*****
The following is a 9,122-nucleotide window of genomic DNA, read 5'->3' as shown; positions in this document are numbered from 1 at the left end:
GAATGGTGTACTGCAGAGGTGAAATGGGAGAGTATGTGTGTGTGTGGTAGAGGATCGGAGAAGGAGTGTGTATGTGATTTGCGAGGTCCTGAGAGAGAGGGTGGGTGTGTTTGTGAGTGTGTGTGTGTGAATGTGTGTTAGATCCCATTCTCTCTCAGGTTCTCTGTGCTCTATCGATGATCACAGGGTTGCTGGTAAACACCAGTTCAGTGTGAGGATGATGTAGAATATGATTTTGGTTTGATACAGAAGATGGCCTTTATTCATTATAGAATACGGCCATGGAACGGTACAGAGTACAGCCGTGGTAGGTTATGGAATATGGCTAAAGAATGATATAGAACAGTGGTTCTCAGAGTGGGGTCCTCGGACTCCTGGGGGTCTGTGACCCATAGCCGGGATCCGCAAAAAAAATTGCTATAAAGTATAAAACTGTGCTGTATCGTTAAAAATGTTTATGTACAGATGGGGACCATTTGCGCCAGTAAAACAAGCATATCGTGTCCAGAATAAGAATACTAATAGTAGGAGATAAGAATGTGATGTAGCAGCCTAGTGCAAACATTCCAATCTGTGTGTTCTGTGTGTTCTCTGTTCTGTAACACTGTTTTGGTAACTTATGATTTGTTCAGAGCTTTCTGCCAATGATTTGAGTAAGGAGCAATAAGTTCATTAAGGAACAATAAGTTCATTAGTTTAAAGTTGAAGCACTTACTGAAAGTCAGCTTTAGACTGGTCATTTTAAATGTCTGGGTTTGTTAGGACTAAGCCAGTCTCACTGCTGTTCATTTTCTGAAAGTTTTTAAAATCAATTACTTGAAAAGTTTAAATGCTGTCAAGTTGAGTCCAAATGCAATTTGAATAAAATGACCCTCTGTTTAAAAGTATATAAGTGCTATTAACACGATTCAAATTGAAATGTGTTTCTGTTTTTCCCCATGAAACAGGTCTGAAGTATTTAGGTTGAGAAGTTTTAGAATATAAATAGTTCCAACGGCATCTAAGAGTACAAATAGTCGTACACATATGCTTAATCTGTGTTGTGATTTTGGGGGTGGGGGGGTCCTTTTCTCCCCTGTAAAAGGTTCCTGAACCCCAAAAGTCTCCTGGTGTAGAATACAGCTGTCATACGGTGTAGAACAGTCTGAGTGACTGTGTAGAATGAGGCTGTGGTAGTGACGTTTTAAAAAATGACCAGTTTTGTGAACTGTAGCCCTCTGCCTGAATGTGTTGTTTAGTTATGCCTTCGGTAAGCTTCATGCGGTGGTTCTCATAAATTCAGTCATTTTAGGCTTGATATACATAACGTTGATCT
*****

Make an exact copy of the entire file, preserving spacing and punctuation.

The following is a 9,122-nucleotide window of genomic DNA, read 5'->3' as shown; positions in this document are numbered from 1 at the left end:
GAATGGTGTACTGCAGAGGTGAAATGGGAGAGTATGTGTGTGTGTGGTAGAGGATCGGAGAAGGAGTGTGTATGTGATTTGCGAGGTCCTGAGAGAGAGGGTGGGTGTGTTTGTGAGTGTGTGTGTGTGAATGTGTGTTAGATCCCATTCTCTCTCAGGTTCTCTGTGCTCTATCGATGATCACAGGGTTGCTGGTAAACACCAGTTCAGTGTGAGGATGATGTAGAATATGATTTTGGTTTGATACAGAAGATGGCCTTTATTCATTATAGAATACGGCCATGGAACGGTACAGAGTACAGCCGTGGTAGGTTATGGAATATGGCTAAAGAATGATATAGAACAGTGGTTCTCAGAGTGGGGTCCTCGGACTCCTGGGGGTCTGTGACCCATAGCCGGGATCCGCAAAAAAAATTGCTATAAAGTATAAAACTGTGCTGTATCGTTAAAAATGTTTATGTACAGATGGGGACCATTTGCGCCAGTAAAACAAGCATATCGTGTCCAGAATAAGAATACTAATAGTAGGAGATAAGAATGTGATGTAGCAGCCTAGTGCAAACATTCCAATCTGTGTGTTCTGTGTGTTCTCTGTTCTGTAACACTGTTTTGGTAACTTATGATTTGTTCAGAGCTTTCTGCCAATGATTTGAGTAAGGAGCAATAAGTTCATTAAGGAACAATAAGTTCATTAGTTTAAAGTTGAAGCACTTACTGAAAGTCAGCTTTAGACTGGTCATTTTAAATGTCTGGGTTTGTTAGGACTAAGCCAGTCTCACTGCTGTTCATTTTCTGAAAGTTTTTAAAATCAATTACTTGAAAAGTTTAAATGCTGTCAAGTTGAGTCCAAATGCAATTTGAATAAAATGACCCTCTGTTTAAAAGTATATAAGTGCTATTAACACGATTCAAATTGAAATGTGTTTCTGTTTTTCCCCATGAAACAGGTCTGAAGTATTTAGGTTGAGAAGTTTTAGAATATAAATAGTTCCAACGGCATCTAAGAGTACAAATAGTCGTACACATATGCTTAATCTGTGTTGTGATTTTGGGGGTGGGGGGGTCCTTTTCTCCCCTGTAAAAGGTTCCTGAACCCCAAAAGTCTCCTGGTGTAGAATACAGCTGTCATACGGTGTAGAACAGTCTGAGTGACTGTGTAGAATGAGGCTGTGGTAGTGACGTTTTAAAAAATGACCAGTTTTGTGAACTGTAGCCCTCTGCCTGAATGTGTTGTTTAGTTATGCCTTCGGTAAGCTTCATGCGGTGGTTCTCATAAATTCAGTCATTTTAGGCTTGATATACATAACGTTGATCT